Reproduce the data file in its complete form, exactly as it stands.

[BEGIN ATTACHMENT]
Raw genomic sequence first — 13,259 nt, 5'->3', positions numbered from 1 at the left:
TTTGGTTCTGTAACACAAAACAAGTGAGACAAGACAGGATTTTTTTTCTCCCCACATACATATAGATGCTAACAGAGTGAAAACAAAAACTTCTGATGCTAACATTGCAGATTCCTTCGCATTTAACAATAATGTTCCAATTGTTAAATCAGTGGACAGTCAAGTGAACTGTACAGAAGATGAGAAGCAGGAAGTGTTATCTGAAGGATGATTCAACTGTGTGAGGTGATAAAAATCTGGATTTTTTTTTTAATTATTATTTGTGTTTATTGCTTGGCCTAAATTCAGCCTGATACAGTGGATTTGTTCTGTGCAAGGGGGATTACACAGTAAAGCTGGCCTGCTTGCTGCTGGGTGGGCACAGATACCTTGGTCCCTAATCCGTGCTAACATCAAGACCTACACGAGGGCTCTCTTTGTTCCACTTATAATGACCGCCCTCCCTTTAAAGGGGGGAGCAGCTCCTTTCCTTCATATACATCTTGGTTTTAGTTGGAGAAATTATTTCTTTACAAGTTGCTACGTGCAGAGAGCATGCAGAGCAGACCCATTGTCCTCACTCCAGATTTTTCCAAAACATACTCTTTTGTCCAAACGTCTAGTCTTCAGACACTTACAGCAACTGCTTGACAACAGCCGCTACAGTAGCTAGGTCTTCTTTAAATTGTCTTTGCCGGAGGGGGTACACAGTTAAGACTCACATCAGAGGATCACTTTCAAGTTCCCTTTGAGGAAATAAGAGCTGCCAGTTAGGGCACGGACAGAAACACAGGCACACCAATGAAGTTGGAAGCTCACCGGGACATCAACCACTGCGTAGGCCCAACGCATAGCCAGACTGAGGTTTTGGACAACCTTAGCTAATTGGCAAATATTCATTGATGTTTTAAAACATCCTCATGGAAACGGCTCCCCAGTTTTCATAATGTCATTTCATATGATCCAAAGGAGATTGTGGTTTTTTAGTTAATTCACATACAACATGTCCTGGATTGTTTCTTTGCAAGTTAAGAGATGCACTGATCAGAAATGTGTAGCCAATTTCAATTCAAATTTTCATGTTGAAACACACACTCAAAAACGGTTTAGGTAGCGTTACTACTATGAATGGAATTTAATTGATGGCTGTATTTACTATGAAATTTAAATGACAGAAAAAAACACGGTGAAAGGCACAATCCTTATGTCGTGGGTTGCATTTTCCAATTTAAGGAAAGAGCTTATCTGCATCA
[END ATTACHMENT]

Raw genomic sequence first — 13,259 nt, 5'->3', positions numbered from 1 at the left:
TTTGGTTCTGTAACACAAAACAAGTGAGACAAGACAGGATTTTTTTTCTCCCCACATACATATAGATGCTAACAGAGTGAAAACAAAAACTTCTGATGCTAACATTGCAGATTCCTTCGCATTTAACAATAATGTTCCAATTGTTAAATCAGTGGACAGTCAAGTGAACTGTACAGAAGATGAGAAGCAGGAAGTGTTATCTGAAGGATGATTCAACTGTGTGAGGTGATAAAAATCTGGATTTTTTTTTTAATTATTATTTGTGTTTATTGCTTGGCCTAAATTCAGCCTGATACAGTGGATTTGTTCTGTGCAAGGGGGATTACACAGTAAAGCTGGCCTGCTTGCTGCTGGGTGGGCACAGATACCTTGGTCCCTAATCCGTGCTAACATCAAGACCTACACGAGGGCTCTCTTTGTTCCACTTATAATGACCGCCCTCCCTTTAAAGGGGGGAGCAGCTCCTTTCCTTCATATACATCTTGGTTTTAGTTGGAGAAATTATTTCTTTACAAGTTGCTACGTGCAGAGAGCATGCAGAGCAGACCCATTGTCCTCACTCCAGATTTTTCCAAAACATACTCTTTTGTCCAAACGTCTAGTCTTCAGACACTTACAGCAACTGCTTGACAACAGCCGCTACAGTAGCTAGGTCTTCTTTAAATTGTCTTTGCCGGAGGGGGTACACAGTTAAGACTCACATCAGAGGATCACTTTCAAGTTCCCTTTGAGGAAATAAGAGCTGCCAGTTAGGGCACGGACAGAAACACAGGCACACCAATGAAGTTGGAAGCTCACCGGGACATCAACCACTGCGTAGGCCCAACGCATAGCCAGACTGAGGTTTTGGACAACCTTAGCTAATTGGCAAATATTCATTGATGTTTTAAAACATCCTCATGGAAACGGCTCCCCAGTTTTCATAATGTCATTTCATATGATCCAAAGGAGATTGTGGTTTTTTAGTTAATTCACATACAACATGTCCTGGATTGTTTCTTTGCAAGTTAAGAGATGCACTGATCAGAAATGTGTAGCCAATTTCAATTCAAATTTTCATGTTGAAACACACACTCAAAAACGGTTTAGGTAGCGTTACTACTATGAATGGAATTTAATTGATGGCTGTATTTACTATGAAATTTAAATGACAGAAAAAAACACGGTGAAAGGCACAATCCTTATGTCGTGGGTTGCATTTTCCAATTTAAGGAAAGAGCTTATCTGCATCA